Vangelis, "Dreaming in Sine Waves" spreads some delicate arpeggios which sing their fragilities in breezes of Orion. It's a very beautiful piece of music soaked of an attractive ethereal approach, just like the very beautiful "Space Ethereal"; the most beautiful track, imho, of “Reflection of Time” with this superb voice of cosmic Efle which hums with a symphony of stars. "A Far Away Place" is not outdone with its heavy and slow cosmic waves which roll over the singings of forgotten celestial bodies. Soft, dark and very melancholic. "Dreaming in Sine Waves II" presents the little darker side of its first part. But if the arpeggios are ringing with so much brightness here, the ambient structure is clearly gloomier. And we cannot be immersed farther in the cosmos than with the very black "Crossing the Barrier". This long ambient track sounds like a slow journey inside a space shuttle, needs to listen to it with headphones, where, fascinated, we watch the blackness becoming blacker. Even the seraphic voices, very discreet y the way, cannot manage to uproot this perception to sink into even more dark.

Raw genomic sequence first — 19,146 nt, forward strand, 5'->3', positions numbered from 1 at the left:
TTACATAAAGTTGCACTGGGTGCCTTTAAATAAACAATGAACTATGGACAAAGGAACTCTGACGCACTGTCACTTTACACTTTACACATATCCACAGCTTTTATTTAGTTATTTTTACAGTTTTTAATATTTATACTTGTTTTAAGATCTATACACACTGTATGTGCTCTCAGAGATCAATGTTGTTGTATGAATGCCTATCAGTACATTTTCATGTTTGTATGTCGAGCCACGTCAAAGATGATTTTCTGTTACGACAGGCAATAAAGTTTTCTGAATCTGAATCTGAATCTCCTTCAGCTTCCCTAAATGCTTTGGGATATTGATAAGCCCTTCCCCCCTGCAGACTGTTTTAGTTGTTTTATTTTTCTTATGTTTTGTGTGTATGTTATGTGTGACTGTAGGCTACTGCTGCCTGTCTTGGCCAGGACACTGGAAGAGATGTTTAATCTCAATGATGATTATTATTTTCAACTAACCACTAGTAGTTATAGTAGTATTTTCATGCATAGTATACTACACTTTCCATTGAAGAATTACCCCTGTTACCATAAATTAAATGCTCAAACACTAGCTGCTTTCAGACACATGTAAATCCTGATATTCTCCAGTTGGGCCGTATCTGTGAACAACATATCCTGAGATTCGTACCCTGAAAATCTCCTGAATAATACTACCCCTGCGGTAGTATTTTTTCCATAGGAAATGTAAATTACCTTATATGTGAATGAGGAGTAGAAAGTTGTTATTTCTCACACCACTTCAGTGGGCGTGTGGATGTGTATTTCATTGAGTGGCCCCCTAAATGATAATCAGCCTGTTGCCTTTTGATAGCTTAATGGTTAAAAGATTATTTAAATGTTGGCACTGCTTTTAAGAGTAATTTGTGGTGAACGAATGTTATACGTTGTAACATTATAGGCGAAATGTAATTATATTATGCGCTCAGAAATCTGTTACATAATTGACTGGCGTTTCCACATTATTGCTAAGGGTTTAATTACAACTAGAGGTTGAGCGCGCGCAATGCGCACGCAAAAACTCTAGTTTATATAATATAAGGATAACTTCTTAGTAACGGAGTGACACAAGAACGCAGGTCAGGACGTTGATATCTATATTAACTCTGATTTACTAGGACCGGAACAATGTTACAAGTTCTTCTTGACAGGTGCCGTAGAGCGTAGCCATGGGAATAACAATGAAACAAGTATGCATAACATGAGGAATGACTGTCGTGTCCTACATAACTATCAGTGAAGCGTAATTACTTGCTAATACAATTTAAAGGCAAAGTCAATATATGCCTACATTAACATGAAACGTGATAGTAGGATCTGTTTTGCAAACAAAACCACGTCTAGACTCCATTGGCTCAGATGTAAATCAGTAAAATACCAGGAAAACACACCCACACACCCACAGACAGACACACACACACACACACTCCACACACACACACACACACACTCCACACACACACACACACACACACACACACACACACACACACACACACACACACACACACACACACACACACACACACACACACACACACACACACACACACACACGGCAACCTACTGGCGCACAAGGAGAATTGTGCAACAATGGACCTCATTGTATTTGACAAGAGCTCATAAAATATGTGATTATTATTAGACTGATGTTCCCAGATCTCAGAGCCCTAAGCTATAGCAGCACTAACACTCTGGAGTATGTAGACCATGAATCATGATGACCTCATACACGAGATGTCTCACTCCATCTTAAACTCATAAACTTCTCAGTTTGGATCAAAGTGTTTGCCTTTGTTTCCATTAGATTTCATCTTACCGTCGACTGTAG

I have to admit that I was a little bit sceptical at the idea of discovering a new artist who does in ambient and cosmic EM. There is so many out there that we have the impression to always listen to the same thing. Except that the music of John Lyell really has its seal. If we can make a bit of comparison, that would be with the romantic approaches of
Vangelis. As for the rest, we are in originality or something that I still don't know. We can make links with Michael Stearns, for the ambient cosmic approach, but they are very fragile. Making of John Lyell an extremely rare artist who arrives to found his place in a musical crenel aired from everywhere. “Reflection of Time” is a very beautiful album of ambient, cosmic or esoteric music which crosses new borders. To discover …
Sylvain Lupari (April 19th, 2014) &
Cette chronique est également disponible en Français sur le site de Guts of Darkness, dont je suis chroniqueur sous le nom de Phaedream:

jeudi 17 avril 2014

CODE INDIGO: The MELTdown Concert (2014)

“The MELTdown Concert is a superb mix of a great music from Code Indigo and the images which were floating with creativity in the head of Nigel Turner-Heffer”

AD Music| AD 140DVD (DVD 86:00) ****